Current Agenda

Pension News

SB 84 Eliminates DB Plans for State Employees

SB 84 provides for compulsory membership in the Florida Retirement System Investment Plan (DC Account) for employees initially enrolled on or after July 1, 2022. The bill was approved by the Governmental Oversight and Accountability on February 4, 2021 by a vote of 4 in favor and 2 opposed. The bill has been sent to the Appropriations Committee. There is no companion bill in the House of Representatives. Read More


Florida ‘Defund The Police’ Bill Would Strip Local Governments Of Final Say On Police Pensions And Budgets

A staff analysis of the twin bills HB1 and SB484 would allow the governor and the Cabinet to override local officials if police budgets are decreased, or if funds are redirected from them. The Cabinet could force cities to increase police budgets if they wish, potentially resulting in cities being forced to slash other services or raise taxes in order to balance their budgets. Battles over police pensions are a perennial issue in municipal politics, as unions and elected officials play tug-of-war between revenue realities and union contracts. Under the current bills in Tallahassee, the governor and the Cabinet would have a final say over those pension battles. Read More


Defined benefit pensions crucial for economic health

“A report released by the National Institute on Retirement Security shows how one retirement instrument – defined benefit pensions – are effectively delivering Wall Street earnings into Main Street communities, supporting more than 395,000 jobs in California alone and creating $76.7 billion in economic impact in this state. Much public discussion has been focused on pensions and the costs to government agencies to contribute to the retirement security of employees. The discussion has ignored the back-end benefits of public employee pensions. Not only do pension benefits provide life-sustaining income for state and local government retirees, but they also boost the economies of the communities in which those retirees live. Read More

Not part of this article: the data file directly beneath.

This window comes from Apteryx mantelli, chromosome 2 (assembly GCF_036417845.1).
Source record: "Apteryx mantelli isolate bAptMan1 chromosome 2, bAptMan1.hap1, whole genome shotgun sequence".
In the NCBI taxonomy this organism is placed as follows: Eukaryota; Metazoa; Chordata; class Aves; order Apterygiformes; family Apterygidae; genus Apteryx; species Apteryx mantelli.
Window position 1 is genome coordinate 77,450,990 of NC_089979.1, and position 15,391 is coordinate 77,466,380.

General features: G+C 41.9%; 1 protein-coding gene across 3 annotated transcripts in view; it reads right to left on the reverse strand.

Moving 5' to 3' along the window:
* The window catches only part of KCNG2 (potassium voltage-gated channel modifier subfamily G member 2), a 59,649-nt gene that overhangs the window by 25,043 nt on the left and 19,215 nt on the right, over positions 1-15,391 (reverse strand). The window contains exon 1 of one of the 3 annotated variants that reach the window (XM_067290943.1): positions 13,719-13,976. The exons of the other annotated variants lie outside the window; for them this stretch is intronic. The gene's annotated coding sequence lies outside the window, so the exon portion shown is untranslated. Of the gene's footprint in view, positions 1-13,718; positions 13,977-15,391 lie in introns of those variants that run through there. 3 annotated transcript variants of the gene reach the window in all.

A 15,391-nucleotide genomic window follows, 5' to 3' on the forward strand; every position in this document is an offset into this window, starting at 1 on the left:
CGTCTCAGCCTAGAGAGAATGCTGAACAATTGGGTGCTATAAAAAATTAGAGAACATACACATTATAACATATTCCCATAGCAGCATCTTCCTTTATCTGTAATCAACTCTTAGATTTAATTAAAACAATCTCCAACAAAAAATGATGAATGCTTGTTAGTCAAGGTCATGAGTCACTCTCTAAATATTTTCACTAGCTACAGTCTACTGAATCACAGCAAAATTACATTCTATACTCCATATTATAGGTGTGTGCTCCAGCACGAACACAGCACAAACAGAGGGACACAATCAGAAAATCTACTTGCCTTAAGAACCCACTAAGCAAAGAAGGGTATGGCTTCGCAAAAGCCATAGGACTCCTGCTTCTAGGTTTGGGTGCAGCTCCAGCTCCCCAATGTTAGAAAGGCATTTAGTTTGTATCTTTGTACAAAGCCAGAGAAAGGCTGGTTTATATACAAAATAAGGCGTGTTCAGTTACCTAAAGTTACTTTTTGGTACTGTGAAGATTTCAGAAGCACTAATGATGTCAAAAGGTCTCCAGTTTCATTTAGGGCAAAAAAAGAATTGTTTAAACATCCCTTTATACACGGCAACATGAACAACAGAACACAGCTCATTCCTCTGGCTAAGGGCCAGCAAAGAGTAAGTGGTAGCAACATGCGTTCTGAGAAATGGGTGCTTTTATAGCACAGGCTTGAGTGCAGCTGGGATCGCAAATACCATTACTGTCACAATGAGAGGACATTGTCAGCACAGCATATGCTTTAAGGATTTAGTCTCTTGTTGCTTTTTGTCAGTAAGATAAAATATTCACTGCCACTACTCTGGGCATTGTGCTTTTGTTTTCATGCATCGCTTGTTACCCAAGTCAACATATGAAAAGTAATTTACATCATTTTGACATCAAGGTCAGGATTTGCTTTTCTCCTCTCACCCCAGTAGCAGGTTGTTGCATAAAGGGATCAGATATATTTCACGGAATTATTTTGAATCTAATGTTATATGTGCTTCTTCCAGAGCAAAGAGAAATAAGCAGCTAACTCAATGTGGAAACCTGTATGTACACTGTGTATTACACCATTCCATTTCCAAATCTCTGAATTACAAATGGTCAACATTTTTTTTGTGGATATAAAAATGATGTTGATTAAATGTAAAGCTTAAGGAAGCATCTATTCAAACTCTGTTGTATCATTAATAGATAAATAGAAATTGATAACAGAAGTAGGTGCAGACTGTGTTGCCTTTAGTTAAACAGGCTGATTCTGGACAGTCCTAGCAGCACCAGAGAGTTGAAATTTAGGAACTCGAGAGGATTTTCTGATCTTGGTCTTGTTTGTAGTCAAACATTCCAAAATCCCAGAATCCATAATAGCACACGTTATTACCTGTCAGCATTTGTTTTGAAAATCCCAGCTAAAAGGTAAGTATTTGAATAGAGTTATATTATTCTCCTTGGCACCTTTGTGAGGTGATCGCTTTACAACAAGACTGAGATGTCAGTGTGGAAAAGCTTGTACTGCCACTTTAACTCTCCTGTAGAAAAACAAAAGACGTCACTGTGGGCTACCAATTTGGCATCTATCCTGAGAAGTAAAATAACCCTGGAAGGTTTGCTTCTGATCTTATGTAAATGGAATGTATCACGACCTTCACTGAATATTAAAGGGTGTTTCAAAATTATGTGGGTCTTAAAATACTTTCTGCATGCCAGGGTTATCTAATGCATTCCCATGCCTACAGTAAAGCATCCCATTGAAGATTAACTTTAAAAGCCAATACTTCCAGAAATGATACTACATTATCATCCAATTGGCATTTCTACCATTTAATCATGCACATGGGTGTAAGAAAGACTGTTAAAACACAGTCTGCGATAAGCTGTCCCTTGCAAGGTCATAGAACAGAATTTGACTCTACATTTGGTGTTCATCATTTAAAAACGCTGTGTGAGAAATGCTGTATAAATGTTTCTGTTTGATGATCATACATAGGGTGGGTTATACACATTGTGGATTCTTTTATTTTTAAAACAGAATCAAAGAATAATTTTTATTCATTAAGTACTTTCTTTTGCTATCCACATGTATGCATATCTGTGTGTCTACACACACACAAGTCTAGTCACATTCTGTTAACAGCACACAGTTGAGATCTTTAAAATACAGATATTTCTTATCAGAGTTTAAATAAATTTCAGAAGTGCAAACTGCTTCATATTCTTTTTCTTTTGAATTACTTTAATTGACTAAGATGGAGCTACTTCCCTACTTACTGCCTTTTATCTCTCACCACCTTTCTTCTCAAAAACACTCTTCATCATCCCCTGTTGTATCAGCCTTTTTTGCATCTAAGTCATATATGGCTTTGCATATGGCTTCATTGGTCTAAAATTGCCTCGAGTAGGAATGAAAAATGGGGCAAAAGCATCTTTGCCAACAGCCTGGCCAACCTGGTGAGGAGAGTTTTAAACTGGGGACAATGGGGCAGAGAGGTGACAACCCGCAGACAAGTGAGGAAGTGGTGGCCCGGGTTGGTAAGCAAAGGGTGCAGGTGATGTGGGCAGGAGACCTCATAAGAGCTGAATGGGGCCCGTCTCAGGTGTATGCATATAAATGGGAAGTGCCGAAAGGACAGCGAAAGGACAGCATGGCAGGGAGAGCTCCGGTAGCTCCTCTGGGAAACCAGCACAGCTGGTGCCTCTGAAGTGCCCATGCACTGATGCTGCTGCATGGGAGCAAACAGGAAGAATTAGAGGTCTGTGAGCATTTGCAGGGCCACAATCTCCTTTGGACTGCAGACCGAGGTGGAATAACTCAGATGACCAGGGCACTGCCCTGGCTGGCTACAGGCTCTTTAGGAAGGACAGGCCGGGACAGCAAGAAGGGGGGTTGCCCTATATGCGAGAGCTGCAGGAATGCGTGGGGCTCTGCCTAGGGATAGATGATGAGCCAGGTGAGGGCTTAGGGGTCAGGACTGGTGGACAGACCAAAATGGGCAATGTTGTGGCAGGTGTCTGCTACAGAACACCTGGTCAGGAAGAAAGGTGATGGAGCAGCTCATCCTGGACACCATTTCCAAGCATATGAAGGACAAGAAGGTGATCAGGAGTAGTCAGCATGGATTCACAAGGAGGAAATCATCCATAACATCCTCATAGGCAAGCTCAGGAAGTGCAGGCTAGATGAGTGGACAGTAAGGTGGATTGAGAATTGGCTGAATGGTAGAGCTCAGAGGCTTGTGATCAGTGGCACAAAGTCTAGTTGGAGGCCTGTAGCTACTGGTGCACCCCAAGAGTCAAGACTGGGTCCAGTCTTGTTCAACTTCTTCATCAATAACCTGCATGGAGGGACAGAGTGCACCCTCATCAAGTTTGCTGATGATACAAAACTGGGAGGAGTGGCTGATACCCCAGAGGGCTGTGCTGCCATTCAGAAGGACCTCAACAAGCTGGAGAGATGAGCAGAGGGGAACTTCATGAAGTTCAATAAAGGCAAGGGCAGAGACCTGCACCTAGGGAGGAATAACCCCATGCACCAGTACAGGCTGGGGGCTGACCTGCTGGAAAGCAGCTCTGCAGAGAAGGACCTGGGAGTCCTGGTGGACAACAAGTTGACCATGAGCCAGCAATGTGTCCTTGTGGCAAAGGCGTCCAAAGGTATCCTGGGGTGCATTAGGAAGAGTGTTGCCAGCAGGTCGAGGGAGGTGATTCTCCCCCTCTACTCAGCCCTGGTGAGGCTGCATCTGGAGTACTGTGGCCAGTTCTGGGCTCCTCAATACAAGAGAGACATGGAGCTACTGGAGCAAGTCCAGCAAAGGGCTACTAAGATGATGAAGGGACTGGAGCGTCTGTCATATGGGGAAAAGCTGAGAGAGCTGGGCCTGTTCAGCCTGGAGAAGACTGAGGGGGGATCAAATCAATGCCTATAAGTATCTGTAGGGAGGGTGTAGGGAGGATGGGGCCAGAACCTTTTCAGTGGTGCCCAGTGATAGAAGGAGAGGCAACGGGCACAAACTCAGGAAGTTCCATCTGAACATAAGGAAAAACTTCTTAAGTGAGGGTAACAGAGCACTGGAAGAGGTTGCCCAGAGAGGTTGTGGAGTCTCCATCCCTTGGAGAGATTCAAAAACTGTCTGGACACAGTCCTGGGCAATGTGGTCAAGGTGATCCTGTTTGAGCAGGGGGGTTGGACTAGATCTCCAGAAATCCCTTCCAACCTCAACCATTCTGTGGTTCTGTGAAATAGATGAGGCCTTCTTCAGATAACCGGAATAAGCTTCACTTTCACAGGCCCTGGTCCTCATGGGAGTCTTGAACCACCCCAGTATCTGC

Quick Facts

PLAN

The City of Fort Lauderdale is the sponsor of the Fort Lauderdale Police and Firefighters’ Retirement System. All Fort Lauderdale sworn police officers and firefighters are eligible to participate in the plan. A seven-member Board of Trustees, who are either elected by the employees or appointed by the Mayor, administers the pension plan. The plan is a defined benefit plan that promises to pay a guaranteed benefit at retirement.

MEMBERS

  • 793 – Active members
  • 1,167 – Retired members and beneficiaries
  • 1,930 – TOTAL PLAN PARTICIPANTS

FUNDING Public safety officers contribute 10% of earnings into the pension plan. Members also pay 7.65% of earnings into Social Security and Medicare. Additional revenue to the pension plan comes from the State of Florida insurance premium tax, the City of Fort Lauderdale, and earnings generated on the invested assets. The plan’s investment returns provide 67% of the plan’s funding. Over the past 28 years, the plan had an average total return of 8.75% – greater than the assumed 7.4% rate of return.

BENEFITS Retirement benefits are based on (1) average final earnings, (2) years of service, and (3) a benefit formula. Public safety officers can retire after 20 years of creditable service (or after 10 years at age 55). Overtime and unused leave do not increase retirement benefits. After 20 years of service, public safety officers are eligible to receive a retirement benefit equaling 60% of their monthly earnings. Retirement benefits are not automatically adjusted annually for cost of living changes. Retirees have not received a COLA since 2001.

DISABILITY Service-related disability benefits provided by the plan cannot exceed 65% of current monthly earnings. Non-service benefits cannot exceed 50% of monthly earnings, with reductions for Social Security benefits, Workers Compensation, or other earned income. The Fort Lauderdale Police and Firefighters’ Retirement System was established by City Ordinance and became effective January 3, 1973. As of 9-30-2019, the pension fund assets totaled $927 million.

For more information, see the Annual Report Newsletter